Horny could easily have been satisfied with all he had accomplished in college. His No. 14 would be retired in ’91, and legions of kids took after him. “[Hornacek] was probably the guy I most looked up to growing up,” says current Indiana Pacer and fellow Iowa State grad Fred Hoiberg. “He’s probably the best all around player to ever go there.”

As it turns out, Hornacek never did have to worry about picking the right pocket protector. He was drafted in the second round (46th overall) by the Phoenix Suns in ’86 and easily made the squad. He averaged 5.3 points in his first season in limited minutes. By ’91-’92, Horny was an everyday starter, a team leader and an All-Star. He led the team in scoring with 20.1 ppg and the Suns were finally starting to make some noise—winning 55 games in ’90-’91 and reaching the Western Conference Finals twice. He had done more than the franchise could have ever expected. Still, that off-season, he was traded to the Philadelphia 76ers, as part of a deal to bring Charles Barkley to Phoenix.

“You’d think there’d be loyalty, but—that was tough,” Hornacek says. “But you learn it’s a business, and no matter how much you give to a team, there’s always the possibility.”

Hornack went from a contender to a team that could only wish they were good enough to be a pretender. With Barkley, the Suns won 62 games and went six in the Finals with the defending champion Bulls. With Hornacek, the Sixers won 26 games and the right to draft Shawn Bradley. It wasn’t Horny’s fault. He averaged 19.1 points and 6.9 assists that year, and received the third highest All-Star vote total for Eastern Conference guards behind Michael Jordan and Isiah Thomas. But he was not selected as a reserve—probably due to the Sixers abysmal record.

The next season started in a similar manner: losses, losses and yes, more losses. Then, 27 games into the season, salvation. When the Utah Jazz knocked on Jeff Hornacek’s door, his bags were already packed.

“I had played against John and Karl 50 times before I was even traded there; we seemed to play the in the Playoffs every year,” Hornacek says. “I knew what kind of guys they were and what kind of players, and from Day One, it was so easy a fit.

There was one big difference, however: The Jazz may be the least-aptly named team in basketball. Besides the fact that the Mormons want as much to do with Miles and Thelonious as they do with Rodman, the Utah offense has traditionally been a disciplined one. A by-the-books one, where pick-and-rolls are an every-play occurrence. (Hornacek laughs when asked if he knew he’d have to set all those picks. “Yeah, I knew some of it, ’cause I can remember the days in Phoenix when I was guarding the two-guy and he was settin’ those picks for Karl, and I had to bump Karl. So I knew I had to set ’em.”) Stockton and Malone are virtually one-note guys—extraordinarily successful, soon-to-be-in-the-Hall-of-Fame one-note guys, to be sure—not noted for their improvisational techniques. Horny, on the other hand…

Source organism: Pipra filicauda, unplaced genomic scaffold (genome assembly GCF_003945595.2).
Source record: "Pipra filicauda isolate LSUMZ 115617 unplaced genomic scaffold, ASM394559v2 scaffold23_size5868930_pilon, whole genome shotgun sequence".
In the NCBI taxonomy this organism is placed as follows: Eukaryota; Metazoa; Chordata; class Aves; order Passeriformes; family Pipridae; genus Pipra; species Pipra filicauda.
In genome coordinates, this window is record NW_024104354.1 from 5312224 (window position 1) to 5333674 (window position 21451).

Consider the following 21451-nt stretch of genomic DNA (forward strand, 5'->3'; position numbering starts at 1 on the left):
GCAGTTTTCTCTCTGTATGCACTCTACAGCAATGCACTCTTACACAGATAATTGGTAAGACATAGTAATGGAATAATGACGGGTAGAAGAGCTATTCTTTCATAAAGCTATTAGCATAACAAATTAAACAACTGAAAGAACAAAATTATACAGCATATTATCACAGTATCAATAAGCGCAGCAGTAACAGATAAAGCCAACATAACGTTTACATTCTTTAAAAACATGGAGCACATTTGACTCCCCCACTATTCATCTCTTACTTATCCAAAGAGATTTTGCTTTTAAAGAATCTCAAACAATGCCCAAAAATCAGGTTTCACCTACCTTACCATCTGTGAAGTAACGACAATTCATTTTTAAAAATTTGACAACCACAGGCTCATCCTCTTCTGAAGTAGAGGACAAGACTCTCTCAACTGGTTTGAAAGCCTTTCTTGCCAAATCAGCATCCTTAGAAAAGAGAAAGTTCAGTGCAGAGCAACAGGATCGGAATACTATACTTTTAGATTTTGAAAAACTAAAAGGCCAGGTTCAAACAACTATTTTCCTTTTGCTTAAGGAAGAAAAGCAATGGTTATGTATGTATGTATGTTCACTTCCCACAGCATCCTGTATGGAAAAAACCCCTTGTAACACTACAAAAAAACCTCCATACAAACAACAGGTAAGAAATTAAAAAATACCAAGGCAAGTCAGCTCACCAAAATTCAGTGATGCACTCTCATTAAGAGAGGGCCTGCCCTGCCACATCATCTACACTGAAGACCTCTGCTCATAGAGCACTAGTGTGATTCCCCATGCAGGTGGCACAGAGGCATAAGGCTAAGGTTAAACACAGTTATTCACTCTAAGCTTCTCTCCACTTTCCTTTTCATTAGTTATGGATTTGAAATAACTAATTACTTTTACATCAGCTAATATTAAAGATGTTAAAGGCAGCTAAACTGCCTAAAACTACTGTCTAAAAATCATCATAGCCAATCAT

“I’m the type of guy…I kind of improvise sometimes,” he says. “You know, we run the basic plays, but there’s little nuances in there I read off of. There’s not many other guys that could pick up on that stuff, but with John and Karl, they do the same things. So all three of us, when we get our little three-man game going, you don’t even have to tell ’em, ‘John, I’m goin’ backdoor this time—it’s just one of these numbers,” he cuts his eyes left, “and he knows it’s comin’.”

Against the Knicks on March 22, Horny puts that knowledge to work right away, hitting a wide-open Stockton in stride right under the basket. Two points. Minutes later, double-teamed on the right baseline, he fires a bullet that finds Greg Foster at the top of the key. Two more. He has yet to take a shot.

With under 15 seconds remaining in the fourth, Hornacek only has 9 points and 4 assists, but he picks up his fifth with a sweet dish to Byron Russell that gives the Jazz a 1-point lead. Allan Houston hits a free throw to tie it up, and the game goes to overtime. And then a second.

The second overtime starts at 106-106. Immediately, Horny finds Stockton to put the Jazz up 108-106. For the Knicks, Larry Johnson misses. Hornacek rebounds and throws a touchdown pass to a streaking Malone. 110-106. On their next possession, he beats John Starks for a tough lay-up. 112-106. He fouls Chris Mills—his first foul of the game—but by then it’s all over. Hornacek finishes with 16 points, seven assists and zero dunks. (Sorry, Mr. Morris.) But once and for all, can this particular white man jump? Has he ever thrown one down? “Uh…no.” He pauses. “Not at all.” He takes another pause. A long one. “In practice.”

Foster hasn’t witnessed it. But, like Agent Mulder, he wants to believe. “I heard he can dunk,” Foster laughs. “I’ve never seen it. I’ve never seen it. I’ll betcha he could, though. If I bet, I bet he could.”

The odds are definitely against him. Hornacek is in the first year of a two-year deal he signed following last year’s NBA Finals loss. He is fairly sure that when the contract runs out, so will his playing career. “The situation I’m in in Salt Lake with my kids and my wife—my wife writes, and she’s put off her career for 12 years now, so it’s time to trade,” Hornacek says. “I’ll be Mr. Mom for a while.”

Some of you might say that’s exactly where he belongs. And, if you’ve paid attention to anything you’ve read, you’ll know just how wrong you are.